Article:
Open Access Case Study

Sub-acute Posterior Reversible Encephalopathy Associated with Extrapyramidal Signs Induced by Primary Hyperparathyroidism: A Case Report and a Revision of Literature

L. Giani, C. Lovati, C. Bana, I. Cova, F. De Angeli, C. Mariotti, D’Alessandro ., C. Mariani

International Neuropsychiatric Disease Journal, Page 13-20
DOI: 10.9734/INDJ/2014/6366

Aims: We present the case of a subacute psycho-motor deterioration in the context of a hypercalcemic state due to primary hyperparathyroidism inducing a posterior reversible encephalopathy.

Presentation of Case: a 78 year-old man, affected by parkinsonism, developed a subacute psycho-motor deterioration in the course of a month and presented to our attention with generalized seizures. Biochemical analysis revealed hypercalcemia due to primary hyperparathyroidism. After the surgical removal of a hyperfunctioning parathyroid gland, we assisted to a dramatic improvement. Alongside with characteristic MRI findings, the picture was compatible with a posterior reversible encephalopathy syndrome (PRES).

Discussion: To date, this is the third reported case of PRES caused by primary hyperparathyroidism. Our case appears peculiar because of the subacute onset of the syndrome, and of the accompanying progressive worsening of a pre-existing extrapyramidal syndrome. Also, the specific setting of radiologic findings and hormonal anomalies points to a prominent role of endothelial dysfunction in the still debated pathogenesis of PRES.

Conclusion: Our case presents a rare combination of hyperparathyroidism, PRES and parkinsonism. We propose that the Blood-Brain barrier plays a central role in this setting.


Open Access Case Study

Novel GLRB Gene Mutation in a Saudi Baby with Hyperekplexia

Tamer Mohamed Rizk, Adel Ahmed Hassan Mahmoud

International Neuropsychiatric Disease Journal, Page 21-27
DOI: 10.9734/INDJ/2014/5368

Aim: We aim to describe a case of hyperekplexia in a Saudi neonate due to Novel mutation in GLRB.

Case Presentation: One month old Saudi neonate with hypertonicity, repetitive episodes of jitteriness and exaggerated startle reflex.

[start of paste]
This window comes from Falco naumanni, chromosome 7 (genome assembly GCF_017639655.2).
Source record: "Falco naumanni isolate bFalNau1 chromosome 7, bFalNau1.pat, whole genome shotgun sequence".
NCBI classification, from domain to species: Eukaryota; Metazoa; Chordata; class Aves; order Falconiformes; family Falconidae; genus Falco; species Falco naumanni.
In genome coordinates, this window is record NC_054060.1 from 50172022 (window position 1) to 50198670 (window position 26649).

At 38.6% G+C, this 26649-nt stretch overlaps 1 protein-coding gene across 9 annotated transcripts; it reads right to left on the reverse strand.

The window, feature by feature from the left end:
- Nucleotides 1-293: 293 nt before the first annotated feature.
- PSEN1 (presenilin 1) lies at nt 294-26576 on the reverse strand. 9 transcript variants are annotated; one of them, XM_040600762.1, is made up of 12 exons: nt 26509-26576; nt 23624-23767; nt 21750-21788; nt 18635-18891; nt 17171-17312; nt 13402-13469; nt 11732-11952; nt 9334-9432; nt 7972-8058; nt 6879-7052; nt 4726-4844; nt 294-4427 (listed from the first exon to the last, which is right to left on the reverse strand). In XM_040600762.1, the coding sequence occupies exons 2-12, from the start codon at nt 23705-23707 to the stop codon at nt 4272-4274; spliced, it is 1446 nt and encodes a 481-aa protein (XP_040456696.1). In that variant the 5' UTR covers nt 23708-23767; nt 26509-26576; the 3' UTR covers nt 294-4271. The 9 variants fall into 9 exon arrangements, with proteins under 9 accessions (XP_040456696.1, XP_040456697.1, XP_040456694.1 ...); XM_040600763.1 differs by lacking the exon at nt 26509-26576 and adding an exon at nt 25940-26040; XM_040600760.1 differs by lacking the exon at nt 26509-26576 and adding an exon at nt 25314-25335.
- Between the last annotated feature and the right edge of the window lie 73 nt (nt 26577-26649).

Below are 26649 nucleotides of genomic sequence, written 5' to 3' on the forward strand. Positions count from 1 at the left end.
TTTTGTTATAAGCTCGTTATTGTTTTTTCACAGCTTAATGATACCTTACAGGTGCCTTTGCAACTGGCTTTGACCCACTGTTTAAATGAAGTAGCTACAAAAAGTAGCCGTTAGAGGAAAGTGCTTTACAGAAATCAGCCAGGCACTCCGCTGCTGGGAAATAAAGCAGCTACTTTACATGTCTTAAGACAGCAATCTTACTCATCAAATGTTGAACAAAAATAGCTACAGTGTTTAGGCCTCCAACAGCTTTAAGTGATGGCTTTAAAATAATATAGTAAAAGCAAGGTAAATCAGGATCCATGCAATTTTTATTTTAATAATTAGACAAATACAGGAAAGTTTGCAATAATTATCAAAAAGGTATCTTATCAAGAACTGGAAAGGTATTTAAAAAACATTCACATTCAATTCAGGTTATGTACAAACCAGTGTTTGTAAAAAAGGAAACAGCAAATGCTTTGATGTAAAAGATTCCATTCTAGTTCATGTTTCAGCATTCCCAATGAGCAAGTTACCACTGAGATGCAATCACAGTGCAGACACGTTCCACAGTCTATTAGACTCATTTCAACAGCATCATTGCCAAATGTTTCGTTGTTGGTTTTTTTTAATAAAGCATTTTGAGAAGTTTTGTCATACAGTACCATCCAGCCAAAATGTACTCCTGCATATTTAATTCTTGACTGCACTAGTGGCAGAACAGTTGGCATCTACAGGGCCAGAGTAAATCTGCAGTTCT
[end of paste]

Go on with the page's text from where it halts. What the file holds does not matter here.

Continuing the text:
Discussion: Hyperekplexia (OMIM:149400, 138492 & 604159) is considered a rare, autosomal dominant neurological disorder that presents early in life with hypertonicity,  exaggerated startle response and life threatening neonatal apnea. It has been caused by mutation in the alpha-1subunit (GLRA1) on chromosome 5q32, Beta subunit (GLRB) gene on chromosome 4q31 of the inhibitory glycine receptor and GLYT2 gene (SLC6A5) on chromosome 11p15 which encodes a presynaptic glycine transporter.

Conclusion: Raising awareness of the presence of this treatable disease may prevent unnecessary exposure to anti-epileptic medications, prevent life threatening apneas and improve long term outcome.


Open Access Case Study

Spontaneous Enlargement then Regression of a Colloid Cyst of the III Ventricle

Gillian Duncan, Avinash Kumar Kanodia, Sam El Jamel

International Neuropsychiatric Disease Journal, Page 28-33
DOI: 10.9734/INDJ/2014/7342

Aim: We describe a case of a 22 year old pregnant female patient who was found to have a small colloid cyst that increased spontaneously, followed by spontaneous significant reduction in size.

Presentation of Case: The patient’s colloid cyst was picked up incidentally in late pregnancy at 39 weeks. It showed spontaneous increase in size accompanied by deterioration of symptoms at 31 months post diagnosis and then showed significant spontaneous reduction in size at 38 months post diagnosis.

Discussion and Conclusion: Spontaneous reduction of a colloid cyst of third ventricle is a very rarely described phenomenon. To our knowledge this is one of only 3 cases of spontaneous regression of an III ventricular colloid cyst. It may be reasonable to follow up cases, where there is a documented history of increase.


Open Access Review Article

Roles of PI3K/AKT/PTEN Pathway in the Pathogenesis of Parkinson’s Disease and the Neuropsychiatric Symptoms

Yasuko Kitagishi, Yoko Wada, Satoru Matsuda

International Neuropsychiatric Disease Journal, Page 1-12
DOI: 10.9734/INDJ/2014/5691

Parkinson's disease is a neurodegenerative disorder associated with loss of dopaminergic neurons in substantianigra caused by severe neuro-degeneration, which is the second most common neurodegenerative disorder after Alzheimer’s disease.Parkinson's disease has a high prevalence of psychiatric comorbidity including depression. The neuropsychiatric symptoms are common in Parkinson's disease and may precede onset of motor symptoms. Increasing interest is often addressed to the selective targeting of some of metabotropic glutamate receptors that inhibit the transmitter release at synapses in the basal ganglia. The metabotropic glutamate receptors may be coupled to the phosphatidylinositol-3-kinase (PI3K), AKT, and PTEN pathways, whichplay a central role in cell survival. A better understanding of the molecular connections in the PI3K pathways could uncover new targets for drug development in Parkinson's disease.